Let the photos speak for themselves regarding the visual impact
of this stunning specimen. This is truly a remarkable museum grade
fossil find of an Oligocene find Hyaenodon (meaning "hyaena-toothed").
Though White River mammal fossils are not uncommon, mostly complete
skeletons are rare, and Hyaenodons rarer still. Preserved are the
skull, backbone, ribs, front legs, shoulder blade and sections of
the back legs. Need I mention how many hours of conservation went
into preparing this specimen? While some fossil dealers throw around
the term “museum quality” and “centerpiece”,
like confetti, this one, in my opinion, unequivocally deserves such
badlands of the western US are particularly rich in mammal
fossils from the late Eocene to Miocene. The Brule Formation is
exposed over a huge area including Nebraska, North and South Dakota,
Wyoming, and Colorado, and yields abundant fossils as layers are
eroded. This diverse group of stocky prehistoric mammals grazed
amid the grasslands, prairies or savannas of North and Central America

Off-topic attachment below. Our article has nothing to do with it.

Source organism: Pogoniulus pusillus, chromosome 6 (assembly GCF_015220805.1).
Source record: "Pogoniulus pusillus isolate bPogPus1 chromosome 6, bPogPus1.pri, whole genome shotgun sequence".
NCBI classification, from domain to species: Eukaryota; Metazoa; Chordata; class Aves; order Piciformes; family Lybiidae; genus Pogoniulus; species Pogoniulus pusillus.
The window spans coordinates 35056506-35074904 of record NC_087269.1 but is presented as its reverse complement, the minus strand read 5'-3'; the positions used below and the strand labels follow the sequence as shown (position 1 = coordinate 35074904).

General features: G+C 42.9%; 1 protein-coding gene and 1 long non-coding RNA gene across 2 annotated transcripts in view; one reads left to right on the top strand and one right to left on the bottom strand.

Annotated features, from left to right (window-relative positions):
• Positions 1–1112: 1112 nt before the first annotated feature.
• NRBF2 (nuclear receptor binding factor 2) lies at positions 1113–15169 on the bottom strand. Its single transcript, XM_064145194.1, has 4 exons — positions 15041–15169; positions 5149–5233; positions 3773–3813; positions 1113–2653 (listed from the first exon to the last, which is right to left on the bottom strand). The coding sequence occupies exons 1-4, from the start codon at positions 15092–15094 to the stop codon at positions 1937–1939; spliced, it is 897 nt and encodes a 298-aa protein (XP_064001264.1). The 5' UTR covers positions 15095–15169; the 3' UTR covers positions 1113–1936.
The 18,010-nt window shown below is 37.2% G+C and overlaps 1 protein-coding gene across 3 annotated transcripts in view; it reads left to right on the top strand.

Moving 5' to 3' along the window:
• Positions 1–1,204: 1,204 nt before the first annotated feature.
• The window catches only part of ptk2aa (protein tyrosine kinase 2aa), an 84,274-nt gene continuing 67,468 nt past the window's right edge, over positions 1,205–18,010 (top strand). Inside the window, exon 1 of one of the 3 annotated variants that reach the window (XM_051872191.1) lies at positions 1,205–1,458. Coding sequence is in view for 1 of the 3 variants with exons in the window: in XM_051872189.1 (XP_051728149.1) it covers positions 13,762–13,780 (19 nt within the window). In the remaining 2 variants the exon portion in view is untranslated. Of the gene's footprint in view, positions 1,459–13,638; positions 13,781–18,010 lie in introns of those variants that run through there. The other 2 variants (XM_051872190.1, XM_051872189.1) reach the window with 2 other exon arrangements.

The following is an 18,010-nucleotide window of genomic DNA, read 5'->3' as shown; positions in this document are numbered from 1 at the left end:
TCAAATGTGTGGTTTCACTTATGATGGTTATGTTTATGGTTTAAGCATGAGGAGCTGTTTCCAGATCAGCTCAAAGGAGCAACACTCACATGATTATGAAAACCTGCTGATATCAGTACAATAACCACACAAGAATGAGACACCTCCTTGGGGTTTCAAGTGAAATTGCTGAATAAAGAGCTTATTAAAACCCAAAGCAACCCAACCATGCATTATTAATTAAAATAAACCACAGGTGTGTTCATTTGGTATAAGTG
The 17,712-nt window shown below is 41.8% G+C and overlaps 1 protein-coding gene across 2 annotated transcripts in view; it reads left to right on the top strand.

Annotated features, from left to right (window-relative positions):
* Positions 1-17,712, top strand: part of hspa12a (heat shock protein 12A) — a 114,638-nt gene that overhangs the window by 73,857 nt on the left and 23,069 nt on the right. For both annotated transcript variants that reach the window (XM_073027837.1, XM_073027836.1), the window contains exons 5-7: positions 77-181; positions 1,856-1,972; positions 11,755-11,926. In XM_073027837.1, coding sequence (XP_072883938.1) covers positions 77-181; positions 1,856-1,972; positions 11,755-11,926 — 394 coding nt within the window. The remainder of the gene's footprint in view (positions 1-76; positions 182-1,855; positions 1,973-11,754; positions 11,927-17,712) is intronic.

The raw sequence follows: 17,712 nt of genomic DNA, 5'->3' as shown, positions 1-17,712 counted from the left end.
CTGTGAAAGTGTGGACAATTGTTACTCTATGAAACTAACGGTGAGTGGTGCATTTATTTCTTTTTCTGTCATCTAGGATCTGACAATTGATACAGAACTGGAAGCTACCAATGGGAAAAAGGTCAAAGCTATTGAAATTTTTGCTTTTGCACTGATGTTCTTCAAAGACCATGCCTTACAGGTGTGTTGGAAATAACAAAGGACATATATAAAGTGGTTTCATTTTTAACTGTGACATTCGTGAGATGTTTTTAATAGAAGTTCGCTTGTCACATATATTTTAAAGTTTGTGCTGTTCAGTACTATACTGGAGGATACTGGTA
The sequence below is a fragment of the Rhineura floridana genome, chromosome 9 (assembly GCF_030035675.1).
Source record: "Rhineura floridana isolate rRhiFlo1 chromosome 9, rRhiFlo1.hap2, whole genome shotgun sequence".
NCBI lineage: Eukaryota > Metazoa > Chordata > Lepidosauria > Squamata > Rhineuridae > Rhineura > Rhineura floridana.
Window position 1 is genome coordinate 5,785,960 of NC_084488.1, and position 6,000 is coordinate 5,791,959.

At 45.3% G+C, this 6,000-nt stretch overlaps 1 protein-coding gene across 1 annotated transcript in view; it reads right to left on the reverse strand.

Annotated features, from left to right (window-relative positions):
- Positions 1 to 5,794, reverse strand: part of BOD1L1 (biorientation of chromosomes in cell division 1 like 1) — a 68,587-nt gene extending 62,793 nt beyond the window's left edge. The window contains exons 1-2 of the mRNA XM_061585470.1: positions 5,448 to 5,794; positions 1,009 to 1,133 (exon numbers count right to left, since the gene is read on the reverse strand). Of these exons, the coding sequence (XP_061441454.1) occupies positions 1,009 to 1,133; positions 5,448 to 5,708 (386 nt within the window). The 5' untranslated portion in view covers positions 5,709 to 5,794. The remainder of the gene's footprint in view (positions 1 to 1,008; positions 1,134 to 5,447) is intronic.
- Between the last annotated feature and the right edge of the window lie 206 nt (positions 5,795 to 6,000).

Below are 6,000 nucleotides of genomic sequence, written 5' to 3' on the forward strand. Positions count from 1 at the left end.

throughout much of the Cenozoic era.
belong to an extinct group of mammals called creodonts that were
a dominant and diverse group of mammalian predators during the Eocene
There are two families of creodonts. The oxyaenids were generally
with short limbs that became extinct at the end of the Eocene. The
Hyaenodontidae (named by Leidy) had longer limbs. They were more
diverse, longer-lived and more widely distributed. Hyaenodonts were
greatly reduced in the late Oligocene, but one genus from Asia survived
into the Pliocene.
were more primitive than the true carnivores. Although their teeth
were clearly adapted for eating meat, they were less specialized
than those of the carnivores. Their limbs were also not as well
adapted for running. Many paleontologists believe that they were
unable to cope with the faster ungulates that appeared at the beginning
of the Miocene.
note that a specially prepared metal display stand will accompany
this Hyaenodon with the purchase.